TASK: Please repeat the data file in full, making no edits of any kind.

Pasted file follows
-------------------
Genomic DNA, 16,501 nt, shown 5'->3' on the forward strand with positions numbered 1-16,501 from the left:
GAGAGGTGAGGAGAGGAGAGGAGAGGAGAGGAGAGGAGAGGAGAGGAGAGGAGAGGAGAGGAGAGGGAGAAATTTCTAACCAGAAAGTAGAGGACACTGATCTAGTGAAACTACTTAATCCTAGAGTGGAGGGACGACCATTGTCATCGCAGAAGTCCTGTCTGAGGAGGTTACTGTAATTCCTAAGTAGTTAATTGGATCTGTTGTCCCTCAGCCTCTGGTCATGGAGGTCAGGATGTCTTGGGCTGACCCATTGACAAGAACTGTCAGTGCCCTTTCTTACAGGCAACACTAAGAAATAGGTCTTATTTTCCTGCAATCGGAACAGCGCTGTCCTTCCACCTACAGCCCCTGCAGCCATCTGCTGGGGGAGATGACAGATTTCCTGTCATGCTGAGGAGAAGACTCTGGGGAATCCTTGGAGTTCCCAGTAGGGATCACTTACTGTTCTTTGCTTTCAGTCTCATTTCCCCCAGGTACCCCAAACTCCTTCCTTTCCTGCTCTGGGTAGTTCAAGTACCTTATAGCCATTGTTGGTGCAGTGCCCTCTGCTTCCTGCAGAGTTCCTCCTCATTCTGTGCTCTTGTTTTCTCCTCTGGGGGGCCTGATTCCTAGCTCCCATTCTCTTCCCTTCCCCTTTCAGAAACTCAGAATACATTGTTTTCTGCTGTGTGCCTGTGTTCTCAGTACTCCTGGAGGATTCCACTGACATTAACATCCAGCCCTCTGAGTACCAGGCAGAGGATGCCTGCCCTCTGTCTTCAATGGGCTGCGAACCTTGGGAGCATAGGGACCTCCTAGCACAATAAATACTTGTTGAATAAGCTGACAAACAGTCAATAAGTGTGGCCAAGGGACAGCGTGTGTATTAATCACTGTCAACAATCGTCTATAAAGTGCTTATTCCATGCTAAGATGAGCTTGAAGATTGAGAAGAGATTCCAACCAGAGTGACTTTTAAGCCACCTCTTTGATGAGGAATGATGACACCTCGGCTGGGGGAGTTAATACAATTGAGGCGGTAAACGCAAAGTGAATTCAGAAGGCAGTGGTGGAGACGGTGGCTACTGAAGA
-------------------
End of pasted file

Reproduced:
Genomic DNA, 16,501 nt, shown 5'->3' on the forward strand with positions numbered 1-16,501 from the left:
GAGAGGTGAGGAGAGGAGAGGAGAGGAGAGGAGAGGAGAGGAGAGGAGAGGAGAGGAGAGGAGAGGGAGAAATTTCTAACCAGAAAGTAGAGGACACTGATCTAGTGAAACTACTTAATCCTAGAGTGGAGGGACGACCATTGTCATCGCAGAAGTCCTGTCTGAGGAGGTTACTGTAATTCCTAAGTAGTTAATTGGATCTGTTGTCCCTCAGCCTCTGGTCATGGAGGTCAGGATGTCTTGGGCTGACCCATTGACAAGAACTGTCAGTGCCCTTTCTTACAGGCAACACTAAGAAATAGGTCTTATTTTCCTGCAATCGGAACAGCGCTGTCCTTCCACCTACAGCCCCTGCAGCCATCTGCTGGGGGAGATGACAGATTTCCTGTCATGCTGAGGAGAAGACTCTGGGGAATCCTTGGAGTTCCCAGTAGGGATCACTTACTGTTCTTTGCTTTCAGTCTCATTTCCCCCAGGTACCCCAAACTCCTTCCTTTCCTGCTCTGGGTAGTTCAAGTACCTTATAGCCATTGTTGGTGCAGTGCCCTCTGCTTCCTGCAGAGTTCCTCCTCATTCTGTGCTCTTGTTTTCTCCTCTGGGGGGCCTGATTCCTAGCTCCCATTCTCTTCCCTTCCCCTTTCAGAAACTCAGAATACATTGTTTTCTGCTGTGTGCCTGTGTTCTCAGTACTCCTGGAGGATTCCACTGACATTAACATCCAGCCCTCTGAGTACCAGGCAGAGGATGCCTGCCCTCTGTCTTCAATGGGCTGCGAACCTTGGGAGCATAGGGACCTCCTAGCACAATAAATACTTGTTGAATAAGCTGACAAACAGTCAATAAGTGTGGCCAAGGGACAGCGTGTGTATTAATCACTGTCAACAATCGTCTATAAAGTGCTTATTCCATGCTAAGATGAGCTTGAAGATTGAGAAGAGATTCCAACCAGAGTGACTTTTAAGCCACCTCTTTGATGAGGAATGATGACACCTCGGCTGGGGGAGTTAATACAATTGAGGCGGTAAACGCAAAGTGAATTCAGAAGGCAGTGGTGGAGACGGTGGCTACTGAAGA